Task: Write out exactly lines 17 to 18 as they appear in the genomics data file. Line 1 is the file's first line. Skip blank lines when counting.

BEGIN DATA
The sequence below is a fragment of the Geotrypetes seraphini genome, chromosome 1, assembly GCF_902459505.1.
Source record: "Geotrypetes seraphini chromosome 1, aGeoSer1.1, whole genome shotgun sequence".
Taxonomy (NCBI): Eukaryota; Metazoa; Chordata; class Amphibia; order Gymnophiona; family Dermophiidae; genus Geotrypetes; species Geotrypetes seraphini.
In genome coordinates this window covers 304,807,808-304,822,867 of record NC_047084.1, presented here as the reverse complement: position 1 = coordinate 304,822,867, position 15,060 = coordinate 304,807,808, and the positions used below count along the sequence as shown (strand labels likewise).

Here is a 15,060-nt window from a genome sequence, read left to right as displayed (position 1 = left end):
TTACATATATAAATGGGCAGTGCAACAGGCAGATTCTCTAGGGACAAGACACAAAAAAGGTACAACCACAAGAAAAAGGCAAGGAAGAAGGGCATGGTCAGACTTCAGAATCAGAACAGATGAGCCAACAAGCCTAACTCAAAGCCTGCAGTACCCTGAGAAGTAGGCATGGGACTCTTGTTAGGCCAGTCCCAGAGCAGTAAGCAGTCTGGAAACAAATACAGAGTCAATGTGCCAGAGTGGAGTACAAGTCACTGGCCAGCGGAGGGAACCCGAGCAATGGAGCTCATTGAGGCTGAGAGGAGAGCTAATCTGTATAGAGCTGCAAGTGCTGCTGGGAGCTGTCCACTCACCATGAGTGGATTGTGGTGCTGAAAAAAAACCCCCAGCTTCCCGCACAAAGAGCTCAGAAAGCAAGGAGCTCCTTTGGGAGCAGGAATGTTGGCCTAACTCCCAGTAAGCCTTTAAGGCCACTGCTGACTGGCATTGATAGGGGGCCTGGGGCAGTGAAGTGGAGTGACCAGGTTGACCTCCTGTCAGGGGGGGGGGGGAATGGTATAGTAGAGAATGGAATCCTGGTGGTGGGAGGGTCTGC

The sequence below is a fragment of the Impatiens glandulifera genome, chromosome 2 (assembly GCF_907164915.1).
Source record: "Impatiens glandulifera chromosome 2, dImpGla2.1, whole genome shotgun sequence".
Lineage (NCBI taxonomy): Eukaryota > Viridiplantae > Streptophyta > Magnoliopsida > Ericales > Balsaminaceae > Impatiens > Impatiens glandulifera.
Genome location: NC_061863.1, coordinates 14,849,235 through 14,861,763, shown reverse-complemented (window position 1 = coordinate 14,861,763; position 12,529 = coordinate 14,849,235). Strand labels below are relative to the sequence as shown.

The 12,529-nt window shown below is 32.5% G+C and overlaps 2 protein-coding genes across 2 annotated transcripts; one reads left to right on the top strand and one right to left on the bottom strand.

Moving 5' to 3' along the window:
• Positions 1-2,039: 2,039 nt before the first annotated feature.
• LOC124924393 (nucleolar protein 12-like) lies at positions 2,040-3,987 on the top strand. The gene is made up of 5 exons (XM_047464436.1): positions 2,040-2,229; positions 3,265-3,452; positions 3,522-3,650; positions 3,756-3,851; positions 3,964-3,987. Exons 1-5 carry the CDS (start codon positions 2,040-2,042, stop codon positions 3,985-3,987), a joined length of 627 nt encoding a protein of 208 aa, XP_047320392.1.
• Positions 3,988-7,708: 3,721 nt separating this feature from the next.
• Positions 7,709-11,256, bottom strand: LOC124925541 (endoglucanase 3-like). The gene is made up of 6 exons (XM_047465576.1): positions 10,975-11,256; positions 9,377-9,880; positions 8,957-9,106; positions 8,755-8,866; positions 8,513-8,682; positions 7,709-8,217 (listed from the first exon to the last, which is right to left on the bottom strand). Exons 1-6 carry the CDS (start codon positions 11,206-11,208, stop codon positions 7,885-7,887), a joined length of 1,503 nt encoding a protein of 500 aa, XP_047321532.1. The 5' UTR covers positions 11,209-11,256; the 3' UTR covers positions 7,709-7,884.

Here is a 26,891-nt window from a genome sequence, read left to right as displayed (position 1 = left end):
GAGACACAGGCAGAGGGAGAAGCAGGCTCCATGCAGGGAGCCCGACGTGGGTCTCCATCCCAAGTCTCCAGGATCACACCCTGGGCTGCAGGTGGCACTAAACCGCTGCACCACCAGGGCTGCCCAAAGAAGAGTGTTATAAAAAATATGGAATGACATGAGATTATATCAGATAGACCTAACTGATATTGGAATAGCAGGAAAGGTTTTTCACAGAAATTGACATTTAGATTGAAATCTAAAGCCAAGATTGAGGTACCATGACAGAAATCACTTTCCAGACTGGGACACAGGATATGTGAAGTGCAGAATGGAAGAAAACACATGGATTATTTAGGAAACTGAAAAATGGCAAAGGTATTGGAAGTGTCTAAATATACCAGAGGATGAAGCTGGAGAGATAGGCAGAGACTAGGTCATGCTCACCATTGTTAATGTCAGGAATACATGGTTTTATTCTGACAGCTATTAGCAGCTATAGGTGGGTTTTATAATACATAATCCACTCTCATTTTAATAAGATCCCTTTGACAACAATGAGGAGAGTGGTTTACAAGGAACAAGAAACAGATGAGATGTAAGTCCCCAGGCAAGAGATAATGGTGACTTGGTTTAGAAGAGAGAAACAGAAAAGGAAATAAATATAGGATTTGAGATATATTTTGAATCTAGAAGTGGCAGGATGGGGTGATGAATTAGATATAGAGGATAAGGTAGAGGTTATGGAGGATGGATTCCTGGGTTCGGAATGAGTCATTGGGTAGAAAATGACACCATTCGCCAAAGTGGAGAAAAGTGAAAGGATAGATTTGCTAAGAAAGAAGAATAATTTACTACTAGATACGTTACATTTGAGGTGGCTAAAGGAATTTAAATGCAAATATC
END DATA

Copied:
Here is a 26,891-nt window from a genome sequence, read left to right as displayed (position 1 = left end):
GAGACACAGGCAGAGGGAGAAGCAGGCTCCATGCAGGGAGCCCGACGTGGGTCTCCATCCCAAGTCTCCAGGATCACACCCTGGGCTGCAGGTGGCACTAAACCGCTGCACCACCAGGGCTGCCCAAAGAAGAGTGTTATAAAAAATATGGAATGACATGAGATTATATCAGATAGACCTAACTGATATTGGAATAGCAGGAAAGGTTTTTCACAGAAATTGACATTTAGATTGAAATCTAAAGCCAAGATTGAGGTACCATGACAGAAATCACTTTCCAGACTGGGACACAGGATATGTGAAGTGCAGAATGGAAGAAAACACATGGATTATTTAGGAAACTGAAAAATGGCAAAGGTATTGGAAGTGTCTAAATATACCAGAGGATGAAGCTGGAGAGATAGGCAGAGACTAGGTCATGCTCACCATTGTTAATGTCAGGAATACATGGTTTTATTCTGACAGCTATTAGCAGCTATAGGTGGGTTTTATAATACATAATCCACTCTCATTTTAATAAGATCCCTTTGACAACAATGAGGAGAGTGGTTTACAAGGAACAAGAAACAGATGAGATGTAAGTCCCCAGGCAAGAGATAATGGTGACTTGGTTTAGAAGAGAGAAACAGAAAAGGAAATAAATATAGGATTTGAGATATATTTTGAATCTAGAAGTGGCAGGATGGGGTGATGAATTAGATATAGAGGATAAGGTAGAGGTTATGGAGGATGGATTCCTGGGTTCGGAATGAGTCATTGGGTAGAAAATGACACCATTCGCCAAAGTGGAGAAAAGTGAAAGGATAGATTTGCTAAGAAAGAAGAATAATTTACTACTAGATACGTTACATTTGAGGTGGCTAAAGGAATTTAAATGCAAATATC